Without explanation, a state appellate court Wednesday upheld the dismissal of a lawsuit filed by a Hollywood real estate company seeking $10 million in damages from Greenberg Traurig for alleged malicious prosecution.
The unsigned opinion from the Third District Court of Appeal in Miami simply stated that it upheld Miami-Dade Circuit Judge Marc Schumacher’s decision in 2011 to dismiss the lawsuit filed by American Federated Title Corp.
“The lawsuit was meritless. Greenberg well represented its client, and it should never have been sued,” said attorney Paul Schwiep, a partner at Coffey Burlington in Miami who represented Greenberg.
American Federated claimed Moshe Lehrfield, a Greenberg real estate partner in Miami, acted in concert with a client, GFI Acquisitions and its related entities, to deliberately delay the scheduled closing of four apartment complexes in 2008.
GFI sued American Federated for fraud, claiming mortgage payoff restrictions were not disclosed, and sought to recover its $2.6 million deposit.
GFI, represented by Greenberg, sued American Federated in Miami-Dade Circuit Court, then had the litigation moved to its bankruptcy case in New York.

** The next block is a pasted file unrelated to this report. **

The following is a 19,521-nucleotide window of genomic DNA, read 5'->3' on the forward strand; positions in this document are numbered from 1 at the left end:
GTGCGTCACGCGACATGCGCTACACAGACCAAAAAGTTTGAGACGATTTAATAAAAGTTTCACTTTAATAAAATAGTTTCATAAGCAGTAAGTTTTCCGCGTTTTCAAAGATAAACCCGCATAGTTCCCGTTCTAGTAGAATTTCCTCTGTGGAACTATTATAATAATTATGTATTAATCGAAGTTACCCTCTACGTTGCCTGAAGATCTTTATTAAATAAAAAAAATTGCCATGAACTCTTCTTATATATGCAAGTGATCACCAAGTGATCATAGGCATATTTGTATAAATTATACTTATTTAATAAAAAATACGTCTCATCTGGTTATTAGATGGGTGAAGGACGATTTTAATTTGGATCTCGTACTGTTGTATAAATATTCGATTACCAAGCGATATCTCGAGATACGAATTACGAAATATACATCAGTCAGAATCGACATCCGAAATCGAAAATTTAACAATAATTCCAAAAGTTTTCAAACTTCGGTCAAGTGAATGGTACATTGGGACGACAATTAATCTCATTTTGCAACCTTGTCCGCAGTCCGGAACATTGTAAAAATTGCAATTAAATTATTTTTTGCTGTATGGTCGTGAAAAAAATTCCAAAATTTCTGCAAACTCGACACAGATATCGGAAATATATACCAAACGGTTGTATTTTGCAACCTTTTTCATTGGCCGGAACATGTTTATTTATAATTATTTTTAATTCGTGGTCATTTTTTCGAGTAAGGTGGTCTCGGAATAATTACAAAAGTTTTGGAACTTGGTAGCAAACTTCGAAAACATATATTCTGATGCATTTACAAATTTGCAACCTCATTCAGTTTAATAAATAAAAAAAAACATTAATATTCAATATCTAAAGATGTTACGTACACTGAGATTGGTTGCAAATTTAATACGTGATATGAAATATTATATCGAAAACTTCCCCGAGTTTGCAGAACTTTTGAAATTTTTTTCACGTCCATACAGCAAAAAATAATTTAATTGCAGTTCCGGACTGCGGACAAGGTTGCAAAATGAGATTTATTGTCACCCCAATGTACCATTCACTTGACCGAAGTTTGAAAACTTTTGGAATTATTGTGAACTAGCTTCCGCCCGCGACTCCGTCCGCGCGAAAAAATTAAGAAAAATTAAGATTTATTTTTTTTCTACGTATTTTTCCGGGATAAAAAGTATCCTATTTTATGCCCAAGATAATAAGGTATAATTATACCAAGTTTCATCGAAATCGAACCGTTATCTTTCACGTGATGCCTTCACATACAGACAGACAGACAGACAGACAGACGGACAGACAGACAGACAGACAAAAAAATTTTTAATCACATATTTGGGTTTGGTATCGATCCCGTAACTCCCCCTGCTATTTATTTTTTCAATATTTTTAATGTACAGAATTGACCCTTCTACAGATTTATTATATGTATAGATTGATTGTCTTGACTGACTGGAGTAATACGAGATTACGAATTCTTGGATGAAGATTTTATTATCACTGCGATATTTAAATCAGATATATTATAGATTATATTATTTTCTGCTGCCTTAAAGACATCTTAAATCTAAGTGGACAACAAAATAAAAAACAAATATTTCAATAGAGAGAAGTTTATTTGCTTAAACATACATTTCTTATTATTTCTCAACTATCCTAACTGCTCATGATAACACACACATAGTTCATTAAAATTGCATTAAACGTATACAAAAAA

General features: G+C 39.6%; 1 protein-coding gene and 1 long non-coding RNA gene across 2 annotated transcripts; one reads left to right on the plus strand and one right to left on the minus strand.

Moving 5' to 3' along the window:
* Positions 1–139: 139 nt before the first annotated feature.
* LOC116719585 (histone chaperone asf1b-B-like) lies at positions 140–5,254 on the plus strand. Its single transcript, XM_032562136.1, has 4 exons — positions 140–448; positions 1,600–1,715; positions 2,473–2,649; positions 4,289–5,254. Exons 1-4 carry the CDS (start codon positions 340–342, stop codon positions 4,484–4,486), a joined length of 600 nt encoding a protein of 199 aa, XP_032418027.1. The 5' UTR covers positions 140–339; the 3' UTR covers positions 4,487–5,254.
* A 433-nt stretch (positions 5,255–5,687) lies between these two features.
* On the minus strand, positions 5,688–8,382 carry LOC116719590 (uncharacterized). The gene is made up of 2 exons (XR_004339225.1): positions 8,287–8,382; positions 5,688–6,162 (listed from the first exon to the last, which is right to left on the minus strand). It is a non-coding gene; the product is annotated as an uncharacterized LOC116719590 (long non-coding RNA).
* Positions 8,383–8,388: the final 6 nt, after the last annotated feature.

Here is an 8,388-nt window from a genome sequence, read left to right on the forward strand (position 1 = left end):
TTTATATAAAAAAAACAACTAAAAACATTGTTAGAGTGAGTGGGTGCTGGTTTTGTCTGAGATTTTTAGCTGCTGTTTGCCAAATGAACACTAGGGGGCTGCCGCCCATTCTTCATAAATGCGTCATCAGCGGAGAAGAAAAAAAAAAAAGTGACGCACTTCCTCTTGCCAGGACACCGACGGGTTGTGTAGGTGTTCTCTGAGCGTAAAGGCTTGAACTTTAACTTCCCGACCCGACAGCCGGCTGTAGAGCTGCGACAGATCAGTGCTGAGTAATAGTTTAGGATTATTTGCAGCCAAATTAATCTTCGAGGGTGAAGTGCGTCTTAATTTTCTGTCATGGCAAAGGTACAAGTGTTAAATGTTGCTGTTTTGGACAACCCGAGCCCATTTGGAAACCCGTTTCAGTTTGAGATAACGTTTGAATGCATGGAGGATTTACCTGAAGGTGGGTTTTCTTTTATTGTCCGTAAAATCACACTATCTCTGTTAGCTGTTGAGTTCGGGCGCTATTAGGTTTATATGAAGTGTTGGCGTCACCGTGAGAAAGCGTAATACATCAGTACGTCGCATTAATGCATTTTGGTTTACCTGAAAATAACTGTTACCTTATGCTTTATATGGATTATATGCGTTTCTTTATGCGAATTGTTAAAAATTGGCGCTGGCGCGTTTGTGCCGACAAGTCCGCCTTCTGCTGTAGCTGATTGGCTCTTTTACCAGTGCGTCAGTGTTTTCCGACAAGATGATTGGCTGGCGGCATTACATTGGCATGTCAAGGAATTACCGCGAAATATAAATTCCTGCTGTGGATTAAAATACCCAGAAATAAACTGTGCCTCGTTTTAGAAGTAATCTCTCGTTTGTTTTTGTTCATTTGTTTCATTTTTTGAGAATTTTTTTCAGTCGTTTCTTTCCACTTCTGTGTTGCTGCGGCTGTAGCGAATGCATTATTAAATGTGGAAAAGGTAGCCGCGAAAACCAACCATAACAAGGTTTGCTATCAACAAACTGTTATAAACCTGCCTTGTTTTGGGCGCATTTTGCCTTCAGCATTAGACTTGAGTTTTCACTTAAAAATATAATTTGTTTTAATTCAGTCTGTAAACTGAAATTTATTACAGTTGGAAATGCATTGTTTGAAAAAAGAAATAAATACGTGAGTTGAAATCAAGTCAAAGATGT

About 10,000 emails were produced by GFI after a former employee testified in a deposition that the company was destroying evidence, and U.S. Bankruptcy Judge Arthur J. Gonzalez threatened to dismiss the case.
Gonzalez sanctioned GFI and its New York attorneys at Goldberg Weprin Finkel Goldstein for discovery violations. The judge allowed American Federated to keep the deposit and entered judgment in its favor for $7.5 million.
But American Federated couldn’t collect and filed the lawsuit in 2010 against Greenberg.
Schumacher decided in 2011 that American Federated had no case because the bankruptcy court did not sanction Greenberg, finding the law firm did not disobey any orders. He also ruled Greenberg’s actions were part of a judicial proceeding, and thus the law firm enjoyed immunity under the litigation privilege if there was any wrongdoing.
American Federated attorney Frank Zemel of Arnstein & Lehr in Fort Lauderdale argued Greenberg’s liability or conduct was never raised before the bankruptcy judge and thus no court has made a determination.
He argued the appellate panel should certify a question to the Florida Supreme Court asking whether a defendant like Greenberg Traurig enjoyed immunity in cases of malicious prosecution.
The Third District decision was delivered a little more than three weeks after arguments consisted of two case citations.
Zemel said he will ask the appeals court to allow him to seek clarification directly from the Florida Supreme Court.
“The district court is the first court ever anywhere to apply the ‘litigation immunity’ doctrine to bar a claim for malicious prosecution,” he said. “The district court believed that its hands were tied by overly broad language in an unrelated Florida Supreme Court opinion.”